Douwe Draaisma


Probing the genetics of the mind

Nature (vol. 560, 8 augustus 2018, 166)

Review of Eric Kandel’s The disordered mind. What unusual brains can tell us about ourselves. Weighing up Kandel’s attempt to biologize psychiatry.

From meat to mind

Nature (vol. 556, 5 april 2018, 26-27)

Review of Michael Gazzaniga’s book From meat to mind: unraveling the mystery of how the brain makes the mind, a bold, yet not completely convincing explanation of the bond between mind and neurons.

Our useful inability to see reality

Nature (vol. 544, 20 april 2017, 296)

Review of Beau Lotto’s book The Science of Seeing Differently. His take on perception in one sentence: ‘Our species has been so successful not in spite of our inability to see reality but because of it.’

Listening in on yourself

Nature (vol. 532, 7 april 2016, 32-33)

Review of a study examining both ‘the voice within’ and verbal auditory hallucinations.

Oliver Sacks (1933-2015). Neurologist who made house calls

Nature (vol. 525, 10 September 2015, 188)

Obituary Oliver Sacks

In the blink of an I

Nature (vol. 524, 6 August 2015, 32-33)

Review of Anil Ananthaswamy’s book on the ‘maladies of the self’: The Man Who Wasn’t There: Investigations Into the Strange New Sciences of the Self’ (Dutton 2015)

Halving it all

Nature (vol. 518, 19 February 2015, 298-299)

Review of Michael Gazzaniga’s autobiography Tales from Both Sides of the Brain: A Life in Neuroscience, Ecco: 2015.

Eye on fiction: Generic images of autism

The Psychologist (vol. 27, October 2014, 768-769)

In this essay on stereotypes of autism in novels, films and real life, Douwe Draaisma argues that the account of the autistic experience in bestsellers like Rosie’s Project and The Curious Incident with the Dog in the Night-Time are a major force in shaping lay understandings of autism.

Losing the past

Nature (vol. 497, 16 May 2013, 313-314)

Review of Suzanne Corkin’s book on Henry M(olaison), Permanent Present Tense (2013), the most famous patient in brain science.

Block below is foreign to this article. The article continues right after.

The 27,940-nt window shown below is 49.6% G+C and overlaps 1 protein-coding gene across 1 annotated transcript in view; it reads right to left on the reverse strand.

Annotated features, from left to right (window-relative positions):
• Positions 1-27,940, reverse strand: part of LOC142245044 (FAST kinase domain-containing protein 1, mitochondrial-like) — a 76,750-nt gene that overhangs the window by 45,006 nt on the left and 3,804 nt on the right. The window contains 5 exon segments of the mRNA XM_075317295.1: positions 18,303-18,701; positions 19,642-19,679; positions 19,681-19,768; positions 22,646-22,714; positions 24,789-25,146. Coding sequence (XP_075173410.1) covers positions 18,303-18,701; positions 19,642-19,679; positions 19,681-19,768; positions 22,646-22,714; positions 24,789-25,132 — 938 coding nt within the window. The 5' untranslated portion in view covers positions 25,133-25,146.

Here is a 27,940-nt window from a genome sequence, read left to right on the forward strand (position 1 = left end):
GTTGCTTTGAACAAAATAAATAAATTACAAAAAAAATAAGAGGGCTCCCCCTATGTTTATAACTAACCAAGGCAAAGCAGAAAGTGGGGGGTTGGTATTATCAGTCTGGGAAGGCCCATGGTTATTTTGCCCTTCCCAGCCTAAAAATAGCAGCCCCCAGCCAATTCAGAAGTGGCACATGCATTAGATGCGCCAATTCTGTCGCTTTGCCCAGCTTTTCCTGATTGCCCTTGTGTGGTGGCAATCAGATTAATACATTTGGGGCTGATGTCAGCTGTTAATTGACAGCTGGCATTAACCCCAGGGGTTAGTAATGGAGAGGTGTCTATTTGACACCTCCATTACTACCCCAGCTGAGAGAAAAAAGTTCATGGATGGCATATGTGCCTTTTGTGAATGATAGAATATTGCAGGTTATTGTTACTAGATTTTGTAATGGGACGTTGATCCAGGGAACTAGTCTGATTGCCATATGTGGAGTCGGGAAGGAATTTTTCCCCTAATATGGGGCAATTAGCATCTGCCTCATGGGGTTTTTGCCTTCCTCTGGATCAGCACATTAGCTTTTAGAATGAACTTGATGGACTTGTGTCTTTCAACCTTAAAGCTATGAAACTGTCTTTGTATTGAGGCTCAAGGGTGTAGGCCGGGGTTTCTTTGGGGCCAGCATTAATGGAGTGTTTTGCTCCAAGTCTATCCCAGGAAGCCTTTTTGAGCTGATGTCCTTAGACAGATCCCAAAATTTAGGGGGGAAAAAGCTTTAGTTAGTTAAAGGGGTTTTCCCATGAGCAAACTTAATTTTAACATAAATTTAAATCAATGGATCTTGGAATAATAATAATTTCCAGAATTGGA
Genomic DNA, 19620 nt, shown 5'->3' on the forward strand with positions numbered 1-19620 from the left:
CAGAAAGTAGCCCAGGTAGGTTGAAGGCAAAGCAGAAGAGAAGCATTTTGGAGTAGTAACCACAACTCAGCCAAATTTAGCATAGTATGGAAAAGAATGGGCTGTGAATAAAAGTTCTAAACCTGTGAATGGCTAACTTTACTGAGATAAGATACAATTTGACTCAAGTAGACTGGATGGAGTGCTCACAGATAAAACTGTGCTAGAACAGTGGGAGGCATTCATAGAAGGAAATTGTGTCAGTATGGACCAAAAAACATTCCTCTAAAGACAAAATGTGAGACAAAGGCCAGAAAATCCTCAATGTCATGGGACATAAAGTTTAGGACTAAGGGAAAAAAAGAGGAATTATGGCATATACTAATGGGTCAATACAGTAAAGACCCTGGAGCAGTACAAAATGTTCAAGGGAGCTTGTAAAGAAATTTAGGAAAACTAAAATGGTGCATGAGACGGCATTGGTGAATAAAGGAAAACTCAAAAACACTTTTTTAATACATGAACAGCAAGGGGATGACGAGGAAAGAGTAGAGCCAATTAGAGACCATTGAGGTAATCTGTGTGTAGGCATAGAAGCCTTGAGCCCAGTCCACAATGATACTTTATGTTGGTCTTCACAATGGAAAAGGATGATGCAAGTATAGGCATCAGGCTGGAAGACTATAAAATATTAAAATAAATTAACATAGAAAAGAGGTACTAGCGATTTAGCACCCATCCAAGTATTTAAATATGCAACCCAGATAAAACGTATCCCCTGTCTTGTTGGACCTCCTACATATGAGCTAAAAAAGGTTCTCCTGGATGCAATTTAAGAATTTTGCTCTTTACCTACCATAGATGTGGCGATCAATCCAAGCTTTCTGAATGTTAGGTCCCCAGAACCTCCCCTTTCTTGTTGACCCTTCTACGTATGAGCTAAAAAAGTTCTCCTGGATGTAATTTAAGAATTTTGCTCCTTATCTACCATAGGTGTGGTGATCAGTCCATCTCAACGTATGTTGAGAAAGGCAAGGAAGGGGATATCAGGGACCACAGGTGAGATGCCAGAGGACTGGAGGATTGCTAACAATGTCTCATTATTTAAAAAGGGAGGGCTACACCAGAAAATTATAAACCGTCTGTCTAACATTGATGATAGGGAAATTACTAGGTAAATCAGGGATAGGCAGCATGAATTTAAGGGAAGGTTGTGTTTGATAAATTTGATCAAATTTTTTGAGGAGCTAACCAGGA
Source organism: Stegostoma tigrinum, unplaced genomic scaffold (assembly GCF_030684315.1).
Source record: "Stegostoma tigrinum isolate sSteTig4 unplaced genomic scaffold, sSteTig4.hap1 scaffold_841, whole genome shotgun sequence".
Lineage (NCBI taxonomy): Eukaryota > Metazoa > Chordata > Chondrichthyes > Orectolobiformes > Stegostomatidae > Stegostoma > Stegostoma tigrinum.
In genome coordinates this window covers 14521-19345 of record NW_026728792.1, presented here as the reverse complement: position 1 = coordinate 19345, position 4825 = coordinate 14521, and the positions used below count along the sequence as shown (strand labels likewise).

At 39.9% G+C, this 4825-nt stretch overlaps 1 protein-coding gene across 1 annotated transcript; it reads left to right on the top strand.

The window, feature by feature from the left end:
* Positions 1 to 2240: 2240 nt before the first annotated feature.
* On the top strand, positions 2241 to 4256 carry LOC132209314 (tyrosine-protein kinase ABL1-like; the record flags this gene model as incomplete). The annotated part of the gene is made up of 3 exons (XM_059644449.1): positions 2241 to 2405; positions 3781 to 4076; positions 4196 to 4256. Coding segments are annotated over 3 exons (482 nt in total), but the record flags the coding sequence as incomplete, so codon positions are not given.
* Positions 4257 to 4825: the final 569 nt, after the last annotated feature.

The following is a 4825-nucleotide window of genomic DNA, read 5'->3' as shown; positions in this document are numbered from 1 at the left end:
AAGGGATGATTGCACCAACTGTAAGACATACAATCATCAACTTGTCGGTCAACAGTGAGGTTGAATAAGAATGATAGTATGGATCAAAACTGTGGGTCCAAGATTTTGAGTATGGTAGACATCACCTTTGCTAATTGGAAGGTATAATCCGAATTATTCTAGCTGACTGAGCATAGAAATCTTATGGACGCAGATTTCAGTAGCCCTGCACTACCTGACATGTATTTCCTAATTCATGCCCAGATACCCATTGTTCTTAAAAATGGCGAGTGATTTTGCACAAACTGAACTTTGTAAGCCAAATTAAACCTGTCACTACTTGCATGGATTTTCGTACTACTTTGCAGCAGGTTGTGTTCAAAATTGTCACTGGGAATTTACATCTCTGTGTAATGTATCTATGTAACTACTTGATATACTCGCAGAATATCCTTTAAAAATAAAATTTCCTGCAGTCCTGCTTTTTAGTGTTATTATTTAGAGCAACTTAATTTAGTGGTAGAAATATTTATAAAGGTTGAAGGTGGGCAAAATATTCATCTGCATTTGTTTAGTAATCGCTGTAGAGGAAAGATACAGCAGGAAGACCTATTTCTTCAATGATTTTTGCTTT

Echos, Doubles, and Delusions: Capgras Syndrome in Science and Literature

Style (vol. 43, 2009, 3, 429-441)

Mark Schluter, the main protagonist in Richard Powers’s The Echo Maker (2006), suffers from Capgras Syndrome, a disorder characterized by the patient’s delusional belief that his near ones are replaced by doubles. Draaisma argues that by introducing two doctors for Mark – the one, Hayes, a modern, experimentally oriented neurologist; the other, Weber, an old-school neurologist versed in case studies – Powers presents a persuasive clash between two scientific styles.

Stereotypes of autism: On media representations of autism

Philosophical Transactions of the Royal Society B (27 May 2009, vol. 364, no. 1522, 1475-1480)

Ever since the movie Rain Man (1988), there is a proliferation of representations of autism in novels, TV-series and autobiographies. In the Philosophical Transactions of the Royal Society Douwe Draaisma argues that it is of vital importance to scrutinize these representations and to check whether or not they are, in fact, misrepresenting autism. In quite a few cases, media representations of talent and special abilities can be said to have contributed to a harmful divergence between the general image of autism and the clinical reality of the autistic condition.

As if time had slipped a cog

American Journal of Psychology (119, no. 3, Fall 2006, 506-510)

A ship, gradually lowering sail

Nature (vol. 439, 9 February 2006, 662-663)

Review of Pat Thane (ed.), The Long History of Old Age (Thames and Hudson, 2005).

The tracks of thought

Nature (vol. 414, 8 November 2001, 153)

In both science and technology, metaphors direct the way we think, reason and hypothesize.

The graphic strategy: the uses and functions of illustrations in Wundt’s Grundzűge der physiologischen Psychologie

History of the Human Sciences (vol 14, 2001, 1, 1-24)

Illustrations played an important role in the articulation of Wundt’s experimental program. Focusing on the woodcuts of apparatus and experimental designs in the six editions of his Grundzüge der physiologischen Psychologie (published between 1873 and 1911), Sarah de Rijcke and Douwe Draaisma investigate the uses and functions of illustrations in the experimental culture of the physiological and psychological sciences.

In pursuit of precision: the calibration of minds and machines in late nineteenth-century psychology

Annals of Science (vol 57, 2000, 1, 1-25)

Research on ‘the speed of thought’ in Wundt’s laboratory demanded extremely accurate time-measurements. Ruth Benschop and Douwe Draaisma detail how experimenters made deliberate efforts to bring themselves and their subjects under a regime of control and calibration similar to that which reigned over the experimental machinery.

An early Dutch study on déjà vu experiences

Psychological Medicine (vol. 23, 1993, 17-26)

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